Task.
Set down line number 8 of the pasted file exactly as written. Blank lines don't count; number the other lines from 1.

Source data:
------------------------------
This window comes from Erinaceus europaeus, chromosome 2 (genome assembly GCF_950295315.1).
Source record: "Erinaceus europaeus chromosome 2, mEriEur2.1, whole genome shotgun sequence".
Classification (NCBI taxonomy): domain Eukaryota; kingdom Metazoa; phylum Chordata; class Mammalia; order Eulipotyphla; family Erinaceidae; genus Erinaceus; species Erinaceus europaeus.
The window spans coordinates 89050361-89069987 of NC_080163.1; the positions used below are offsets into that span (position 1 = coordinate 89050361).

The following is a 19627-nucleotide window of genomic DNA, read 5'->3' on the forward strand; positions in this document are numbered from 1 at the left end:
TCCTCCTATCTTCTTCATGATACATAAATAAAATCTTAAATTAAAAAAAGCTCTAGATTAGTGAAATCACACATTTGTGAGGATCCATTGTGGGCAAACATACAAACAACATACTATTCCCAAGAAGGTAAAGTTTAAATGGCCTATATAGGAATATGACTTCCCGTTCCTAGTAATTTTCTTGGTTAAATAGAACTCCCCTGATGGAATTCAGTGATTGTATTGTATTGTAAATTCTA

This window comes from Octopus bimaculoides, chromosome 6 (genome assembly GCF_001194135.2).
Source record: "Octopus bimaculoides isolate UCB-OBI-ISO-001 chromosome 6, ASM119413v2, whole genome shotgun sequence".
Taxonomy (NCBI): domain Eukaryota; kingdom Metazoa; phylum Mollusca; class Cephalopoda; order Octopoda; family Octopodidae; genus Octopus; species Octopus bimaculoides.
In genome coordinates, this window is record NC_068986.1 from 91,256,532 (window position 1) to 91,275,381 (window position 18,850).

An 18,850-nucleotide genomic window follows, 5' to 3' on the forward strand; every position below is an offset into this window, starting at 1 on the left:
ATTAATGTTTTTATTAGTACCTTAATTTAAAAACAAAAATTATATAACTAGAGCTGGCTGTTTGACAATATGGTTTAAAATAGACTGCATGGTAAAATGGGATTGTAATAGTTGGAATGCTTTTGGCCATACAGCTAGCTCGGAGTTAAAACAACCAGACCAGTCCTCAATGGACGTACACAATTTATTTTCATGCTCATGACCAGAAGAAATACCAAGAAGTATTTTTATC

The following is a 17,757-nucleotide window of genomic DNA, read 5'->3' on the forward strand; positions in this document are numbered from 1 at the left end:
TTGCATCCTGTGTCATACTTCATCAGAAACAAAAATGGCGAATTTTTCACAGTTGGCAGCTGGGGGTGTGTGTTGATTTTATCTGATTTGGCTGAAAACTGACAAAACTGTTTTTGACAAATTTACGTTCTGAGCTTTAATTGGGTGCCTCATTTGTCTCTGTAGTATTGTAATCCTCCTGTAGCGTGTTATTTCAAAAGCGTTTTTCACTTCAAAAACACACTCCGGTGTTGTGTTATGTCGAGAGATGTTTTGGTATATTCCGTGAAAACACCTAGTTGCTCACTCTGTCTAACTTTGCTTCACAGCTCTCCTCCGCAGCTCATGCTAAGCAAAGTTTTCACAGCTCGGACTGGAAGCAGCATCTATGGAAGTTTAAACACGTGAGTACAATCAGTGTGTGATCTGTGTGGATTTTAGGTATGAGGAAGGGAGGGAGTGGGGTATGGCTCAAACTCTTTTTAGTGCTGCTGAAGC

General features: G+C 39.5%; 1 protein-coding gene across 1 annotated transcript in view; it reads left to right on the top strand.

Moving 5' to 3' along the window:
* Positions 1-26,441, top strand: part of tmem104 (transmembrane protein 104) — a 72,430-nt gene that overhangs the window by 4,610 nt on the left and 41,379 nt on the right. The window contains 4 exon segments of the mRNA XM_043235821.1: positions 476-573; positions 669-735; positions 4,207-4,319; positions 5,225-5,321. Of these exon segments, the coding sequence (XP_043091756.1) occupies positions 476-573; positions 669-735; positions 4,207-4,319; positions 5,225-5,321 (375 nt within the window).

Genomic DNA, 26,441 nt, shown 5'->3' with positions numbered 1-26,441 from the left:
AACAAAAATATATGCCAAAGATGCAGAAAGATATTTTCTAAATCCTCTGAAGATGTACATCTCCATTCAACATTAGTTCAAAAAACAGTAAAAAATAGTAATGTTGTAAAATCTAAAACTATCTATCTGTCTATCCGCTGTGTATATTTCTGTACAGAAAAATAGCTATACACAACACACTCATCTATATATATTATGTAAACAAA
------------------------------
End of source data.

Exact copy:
Source record: "Octopus bimaculoides isolate UCB-OBI-ISO-001 chromosome 6, ASM119413v2, whole genome shotgun sequence".